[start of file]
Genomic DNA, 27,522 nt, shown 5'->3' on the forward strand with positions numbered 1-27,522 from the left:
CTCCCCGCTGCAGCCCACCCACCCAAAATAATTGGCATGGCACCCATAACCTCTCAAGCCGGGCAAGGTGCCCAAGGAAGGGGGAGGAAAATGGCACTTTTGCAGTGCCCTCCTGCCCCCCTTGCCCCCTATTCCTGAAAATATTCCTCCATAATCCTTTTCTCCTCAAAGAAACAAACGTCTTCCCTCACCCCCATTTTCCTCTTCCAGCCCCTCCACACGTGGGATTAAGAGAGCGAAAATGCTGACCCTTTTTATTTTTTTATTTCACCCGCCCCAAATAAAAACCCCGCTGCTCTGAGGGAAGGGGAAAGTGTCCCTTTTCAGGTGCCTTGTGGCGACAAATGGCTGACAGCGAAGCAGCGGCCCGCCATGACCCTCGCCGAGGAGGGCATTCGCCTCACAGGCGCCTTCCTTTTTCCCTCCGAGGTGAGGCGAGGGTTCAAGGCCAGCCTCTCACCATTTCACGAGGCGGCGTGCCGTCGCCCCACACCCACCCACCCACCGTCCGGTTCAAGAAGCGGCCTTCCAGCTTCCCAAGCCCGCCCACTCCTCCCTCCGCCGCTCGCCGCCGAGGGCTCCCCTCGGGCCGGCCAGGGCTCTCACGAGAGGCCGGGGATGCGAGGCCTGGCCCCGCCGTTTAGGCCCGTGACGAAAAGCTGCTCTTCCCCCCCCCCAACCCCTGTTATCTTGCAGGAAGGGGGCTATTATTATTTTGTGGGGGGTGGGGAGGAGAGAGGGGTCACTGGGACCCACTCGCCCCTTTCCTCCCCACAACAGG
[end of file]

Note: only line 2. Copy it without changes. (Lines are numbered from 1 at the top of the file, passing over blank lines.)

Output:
CTCCCCGCTGCAGCCCACCCACCCAAAATAATTGGCATGGCACCCATAACCTCTCAAGCCGGGCAAGGTGCCCAAGGAAGGGGGAGGAAAATGGCACTTTTGCAGTGCCCTCCTGCCCCCCTTGCCCCCTATTCCTGAAAATATTCCTCCATAATCCTTTTCTCCTCAAAGAAACAAACGTCTTCCCTCACCCCCATTTTCCTCTTCCAGCCCCTCCACACGTGGGATTAAGAGAGCGAAAATGCTGACCCTTTTTATTTTTTTATTTCACCCGCCCCAAATAAAAACCCCGCTGCTCTGAGGGAAGGGGAAAGTGTCCCTTTTCAGGTGCCTTGTGGCGACAAATGGCTGACAGCGAAGCAGCGGCCCGCCATGACCCTCGCCGAGGAGGGCATTCGCCTCACAGGCGCCTTCCTTTTTCCCTCCGAGGTGAGGCGAGGGTTCAAGGCCAGCCTCTCACCATTTCACGAGGCGGCGTGCCGTCGCCCCACACCCACCCACCCACCGTCCGGTTCAAGAAGCGGCCTTCCAGCTTCCCAAGCCCGCCCACTCCTCCCTCCGCCGCTCGCCGCCGAGGGCTCCCCTCGGGCCGGCCAGGGCTCTCACGAGAGGCCGGGGATGCGAGGCCTGGCCCCGCCGTTTAGGCCCGTGACGAAAAGCTGCTCTTCCCCCCCCCCAACCCCTGTTATCTTGCAGGAAGGGGGCTATTATTATTTTGTGGGGGGTGGGGAGGAGAGAGGGGTCACTGGGACCCACTCGCCCCTTTCCTCCCCACAACAGG